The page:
I found a german Site, where the same is done much easier without microcontroller and the mirror also comes from the Drive.
Sorry for my bad english
It would be alright if i could read it Time to start learning german :[
Oh, Thanks It wasn't as interesting as I thought it would be...
maybe you willtry google translation or if you use fiefox, there are lots of tranlation addons available, like quick translation,translation panel ...
LukeKuke7 hubi6 years ago
Sorry for my bad english?

Your english is better than some of the people on this site who's first language is english.

No need to apologise, and thanks for the link.
linefeed (author)  hubi6 years ago
Thanks for the link hubi, was not aware of that site. This is indeed very similar, with a somewhat different way to mount the mirror. I'll add a note about using the mirror salvaged from inside the optical assembly.

I agree that using a DVD laser diode turned into a pointer for this would be the coolest. But that's a more difficult project in its own, and also well documented on Instructables already.
Sandisk1duo6 years ago
Now if only you could use the laser inside the CD lens to do the show... Great instructable by the way!
Some drives (DVD? I forget) have UV lasers instead of visible light. Actually, I would like to see the whole thing mounted inside a box (laser-pointer and all), with a window (or hole) for the laser to shine out of, then you could leave it unobtrusively on a wall . Excellent project all the same.
Ian01 Kiteman6 years ago
CD drives use IR, DVD drives use red, and Blu-Ray drives use blue. They are very much too powerful for this though, unless you want to etch your wall.
bluray drives use 405nm violet lasers and it would only etch the wall if you took it from a burner.
DVD drive or burner? Regular ol' CD players have an infra-red laser, i checked this by poping a CD into a CD player, taking the cover off, and using night vision an a camcorder.
IR or UV, either way, neither are any use for a light show.
if yo u have a cellphone camera, or reglar camera, you can see it
Yeh, but when you're trying to make a show, it's not much good if people can only watch it via a video.
god point
kyotee5 years ago
Im having a go at doing this myself but using only audio signals to drive it, so far no results as i need software that can generate digital signals through audio and with individual left and right "speaker" control. System of a down makes large scribbles!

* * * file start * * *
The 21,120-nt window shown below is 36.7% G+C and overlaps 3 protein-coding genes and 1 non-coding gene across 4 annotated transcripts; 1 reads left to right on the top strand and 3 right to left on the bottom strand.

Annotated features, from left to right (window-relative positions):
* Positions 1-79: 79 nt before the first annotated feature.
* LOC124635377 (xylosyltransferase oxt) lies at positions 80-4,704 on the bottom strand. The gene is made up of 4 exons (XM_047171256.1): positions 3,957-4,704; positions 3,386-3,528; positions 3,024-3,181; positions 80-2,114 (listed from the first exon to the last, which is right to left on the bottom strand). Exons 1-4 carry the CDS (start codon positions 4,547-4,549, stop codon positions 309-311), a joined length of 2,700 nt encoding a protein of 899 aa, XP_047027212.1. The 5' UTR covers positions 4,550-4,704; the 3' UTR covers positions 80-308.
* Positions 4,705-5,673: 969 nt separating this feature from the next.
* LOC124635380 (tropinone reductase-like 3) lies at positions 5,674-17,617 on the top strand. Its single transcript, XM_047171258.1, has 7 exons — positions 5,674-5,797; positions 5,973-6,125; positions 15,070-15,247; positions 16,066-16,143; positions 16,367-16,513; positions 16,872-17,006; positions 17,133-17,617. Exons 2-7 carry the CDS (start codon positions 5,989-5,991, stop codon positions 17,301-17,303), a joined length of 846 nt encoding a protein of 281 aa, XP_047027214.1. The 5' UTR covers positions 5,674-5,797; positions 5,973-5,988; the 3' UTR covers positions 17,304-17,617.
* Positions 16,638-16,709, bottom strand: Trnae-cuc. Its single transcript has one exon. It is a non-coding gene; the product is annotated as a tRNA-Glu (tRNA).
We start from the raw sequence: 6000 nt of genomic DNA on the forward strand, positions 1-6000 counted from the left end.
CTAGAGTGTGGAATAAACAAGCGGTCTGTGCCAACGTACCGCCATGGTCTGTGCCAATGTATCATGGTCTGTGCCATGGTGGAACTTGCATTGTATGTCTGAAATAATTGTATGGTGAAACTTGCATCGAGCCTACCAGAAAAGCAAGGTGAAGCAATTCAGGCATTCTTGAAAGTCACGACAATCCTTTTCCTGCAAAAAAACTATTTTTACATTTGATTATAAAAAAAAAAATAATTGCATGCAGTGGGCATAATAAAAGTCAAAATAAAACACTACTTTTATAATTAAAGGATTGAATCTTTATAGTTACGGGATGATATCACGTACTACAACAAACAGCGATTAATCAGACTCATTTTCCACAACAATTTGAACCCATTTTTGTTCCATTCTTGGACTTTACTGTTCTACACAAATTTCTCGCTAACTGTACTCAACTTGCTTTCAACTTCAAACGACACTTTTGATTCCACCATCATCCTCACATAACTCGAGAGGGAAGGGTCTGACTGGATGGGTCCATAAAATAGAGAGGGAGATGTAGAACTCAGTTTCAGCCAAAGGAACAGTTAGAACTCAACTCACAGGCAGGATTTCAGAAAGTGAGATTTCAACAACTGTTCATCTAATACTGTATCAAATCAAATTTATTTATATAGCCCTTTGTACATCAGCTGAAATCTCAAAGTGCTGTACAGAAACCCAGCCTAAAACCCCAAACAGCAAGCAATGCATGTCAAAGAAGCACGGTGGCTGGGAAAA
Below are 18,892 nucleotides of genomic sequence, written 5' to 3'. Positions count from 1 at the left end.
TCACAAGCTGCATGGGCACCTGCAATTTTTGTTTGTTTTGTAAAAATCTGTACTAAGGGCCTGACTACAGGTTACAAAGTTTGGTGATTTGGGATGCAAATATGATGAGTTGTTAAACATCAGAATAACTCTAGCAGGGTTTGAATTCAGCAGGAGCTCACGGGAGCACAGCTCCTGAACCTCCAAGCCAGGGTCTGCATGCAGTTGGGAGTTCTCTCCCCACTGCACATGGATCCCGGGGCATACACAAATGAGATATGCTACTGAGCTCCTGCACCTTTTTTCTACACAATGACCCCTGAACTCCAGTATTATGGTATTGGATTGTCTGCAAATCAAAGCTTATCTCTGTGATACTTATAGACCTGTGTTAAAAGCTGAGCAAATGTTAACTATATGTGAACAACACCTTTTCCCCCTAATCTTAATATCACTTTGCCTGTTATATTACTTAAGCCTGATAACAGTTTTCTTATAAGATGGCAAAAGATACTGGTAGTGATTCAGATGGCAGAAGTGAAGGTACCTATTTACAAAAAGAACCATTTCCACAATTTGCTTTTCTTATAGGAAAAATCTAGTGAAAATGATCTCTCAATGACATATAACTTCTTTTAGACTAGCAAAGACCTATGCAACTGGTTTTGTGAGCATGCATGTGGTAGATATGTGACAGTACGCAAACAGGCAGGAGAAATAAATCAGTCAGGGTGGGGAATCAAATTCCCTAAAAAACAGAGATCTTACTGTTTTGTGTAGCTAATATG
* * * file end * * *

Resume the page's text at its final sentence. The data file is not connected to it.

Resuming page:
linefeed (author)  kyotee5 years ago
wow first builder! great to read this kyotee. please definitely post some pictures!

you could try using audacity to make some 2 channel custom waveform sound... it's easy to use! read manual

and for real-time control something like pure data? it's great fun playing with it, just don't be intimidated by its looks. read manual

i see you needed an amplifier, how did you hook that up?
kyotee linefeed5 years ago
Im using a TDA7386 car radio amplifier that i got out of my busted headunit where i also salvaged the lens mechanism. Its not attached yet and im kinda busy for next few days but should be up and working within a week or so, i will definitely keep you updated with the results once i have some
kyotee kyotee5 years ago
Just downloaded audacity. it is exactly what i needed. Thanks a bunch. results to follow
kyotee kyotee5 years ago
Have got lens mechanism moving in the x and so far theoretical y direction, it seems that when the mirror pivots in the y dimension it is somehow twisted back to the x axis. i think i need 2 lens mechanisms, one for x and one for y and i think this will be much better and with the setup im using it will not be hard to make this happen. i was too impatient to get my TDA7386 amp wired up so im using a sony xplod 222W lol a bit overkill but it does the job. (while i was waiting for picture to upload amp decided it was way too overkill(probably due to being a 4ohm rated amp and the coils on the mechanism wont be 4ohms i think)and has shutdown into protect mode!)
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ravebot5 years ago
cool
viacin5 years ago
wow... dude...wayyy to expensive for the board. I mean, if this was a robot..sure, but for this..c'mon. you can get the same result by gluing the mirror on top of a speaker.
mycroftxxx6 years ago
I am a little confused by this instructable. Will it allow you to project an arbitrary vector image?
linefeed (author)  mycroftxxx6 years ago
In principle, yes, it's a 2D vector display. so far there is a low ceiling to the complexity of the shape. with the current arduino code the shapes are coded as arrays of integers. they are displayed in sequence on an endless loop. you do get great random variations and throbbing of the shape for free. :) the initial application we thought of was light graffiti. but it should be possible to create a basic oscilloscope, vector clock or even a game with some clever programming.
vince_nys6 years ago
Great tutorial, def. gonne try it